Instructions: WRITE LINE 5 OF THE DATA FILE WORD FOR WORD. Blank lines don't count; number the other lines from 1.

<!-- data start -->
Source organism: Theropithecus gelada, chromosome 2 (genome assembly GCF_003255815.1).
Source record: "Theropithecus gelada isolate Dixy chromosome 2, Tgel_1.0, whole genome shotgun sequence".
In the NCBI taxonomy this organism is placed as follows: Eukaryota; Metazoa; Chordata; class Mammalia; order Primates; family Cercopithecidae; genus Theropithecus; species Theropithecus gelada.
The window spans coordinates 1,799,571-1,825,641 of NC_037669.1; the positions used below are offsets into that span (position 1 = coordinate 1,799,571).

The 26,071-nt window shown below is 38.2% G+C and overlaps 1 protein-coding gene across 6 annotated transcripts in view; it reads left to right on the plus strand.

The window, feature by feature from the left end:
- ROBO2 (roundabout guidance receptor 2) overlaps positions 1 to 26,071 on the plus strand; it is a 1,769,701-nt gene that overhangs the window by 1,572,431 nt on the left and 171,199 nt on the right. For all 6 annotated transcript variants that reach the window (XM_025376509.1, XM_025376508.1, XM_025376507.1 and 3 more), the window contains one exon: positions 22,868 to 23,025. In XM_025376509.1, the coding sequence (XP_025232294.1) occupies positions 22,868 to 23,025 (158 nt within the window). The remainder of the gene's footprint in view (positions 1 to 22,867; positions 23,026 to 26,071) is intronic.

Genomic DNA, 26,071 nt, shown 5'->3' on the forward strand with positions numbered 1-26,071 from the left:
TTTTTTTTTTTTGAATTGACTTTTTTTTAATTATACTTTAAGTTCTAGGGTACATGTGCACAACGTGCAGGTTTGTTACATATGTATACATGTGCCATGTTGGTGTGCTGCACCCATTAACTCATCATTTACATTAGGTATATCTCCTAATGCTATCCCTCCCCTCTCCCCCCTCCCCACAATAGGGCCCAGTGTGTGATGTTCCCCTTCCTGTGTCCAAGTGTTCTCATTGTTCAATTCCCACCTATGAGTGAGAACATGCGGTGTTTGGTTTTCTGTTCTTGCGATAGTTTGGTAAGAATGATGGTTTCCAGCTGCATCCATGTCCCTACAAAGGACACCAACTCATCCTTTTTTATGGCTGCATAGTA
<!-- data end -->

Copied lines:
The 26,071-nt window shown below is 38.2% G+C and overlaps 1 protein-coding gene across 6 annotated transcripts in view; it reads left to right on the plus strand.